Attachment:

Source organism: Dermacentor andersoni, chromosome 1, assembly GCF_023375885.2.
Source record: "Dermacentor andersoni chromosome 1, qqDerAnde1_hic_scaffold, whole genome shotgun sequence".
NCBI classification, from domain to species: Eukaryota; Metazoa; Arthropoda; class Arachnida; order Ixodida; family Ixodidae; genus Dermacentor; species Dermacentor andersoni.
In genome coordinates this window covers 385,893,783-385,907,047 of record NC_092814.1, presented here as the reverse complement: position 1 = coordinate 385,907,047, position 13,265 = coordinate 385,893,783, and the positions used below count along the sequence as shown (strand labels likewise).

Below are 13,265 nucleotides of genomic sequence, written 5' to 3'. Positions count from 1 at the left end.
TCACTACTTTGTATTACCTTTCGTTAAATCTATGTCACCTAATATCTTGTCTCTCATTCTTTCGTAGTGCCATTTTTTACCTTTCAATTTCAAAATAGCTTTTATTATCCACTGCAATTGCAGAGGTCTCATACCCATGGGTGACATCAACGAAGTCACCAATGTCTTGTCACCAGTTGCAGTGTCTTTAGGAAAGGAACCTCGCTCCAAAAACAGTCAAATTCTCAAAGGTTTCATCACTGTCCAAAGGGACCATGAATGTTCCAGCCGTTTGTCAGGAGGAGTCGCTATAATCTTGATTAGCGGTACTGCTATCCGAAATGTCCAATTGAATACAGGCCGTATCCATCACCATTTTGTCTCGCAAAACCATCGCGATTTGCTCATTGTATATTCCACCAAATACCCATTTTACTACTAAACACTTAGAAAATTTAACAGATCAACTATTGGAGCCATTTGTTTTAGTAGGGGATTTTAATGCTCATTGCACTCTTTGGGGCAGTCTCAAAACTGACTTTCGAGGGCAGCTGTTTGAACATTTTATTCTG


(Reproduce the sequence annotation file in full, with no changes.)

Source organism: Dermacentor andersoni, chromosome 1, assembly GCF_023375885.2.
Source record: "Dermacentor andersoni chromosome 1, qqDerAnde1_hic_scaffold, whole genome shotgun sequence".
NCBI classification, from domain to species: Eukaryota; Metazoa; Arthropoda; class Arachnida; order Ixodida; family Ixodidae; genus Dermacentor; species Dermacentor andersoni.
In genome coordinates this window covers 385,893,783-385,907,047 of record NC_092814.1, presented here as the reverse complement: position 1 = coordinate 385,907,047, position 13,265 = coordinate 385,893,783, and the positions used below count along the sequence as shown (strand labels likewise).

Below are 13,265 nucleotides of genomic sequence, written 5' to 3'. Positions count from 1 at the left end.
TCACTACTTTGTATTACCTTTCGTTAAATCTATGTCACCTAATATCTTGTCTCTCATTCTTTCGTAGTGCCATTTTTTACCTTTCAATTTCAAAATAGCTTTTATTATCCACTGCAATTGCAGAGGTCTCATACCCATGGGTGACATCAACGAAGTCACCAATGTCTTGTCACCAGTTGCAGTGTCTTTAGGAAAGGAACCTCGCTCCAAAAACAGTCAAATTCTCAAAGGTTTCATCACTGTCCAAAGGGACCATGAATGTTCCAGCCGTTTGTCAGGAGGAGTCGCTATAATCTTGATTAGCGGTACTGCTATCCGAAATGTCCAATTGAATACAGGCCGTATCCATCACCATTTTGTCTCGCAAAACCATCGCGATTTGCTCATTGTATATTCCACCAAATACCCATTTTACTACTAAACACTTAGAAAATTTAACAGATCAACTATTGGAGCCATTTGTTTTAGTAGGGGATTTTAATGCTCATTGCACTCTTTGGGGCAGTCTCAAAACTGACTTTCGAGGGCAGCTGTTTGAACATTTTATTCTG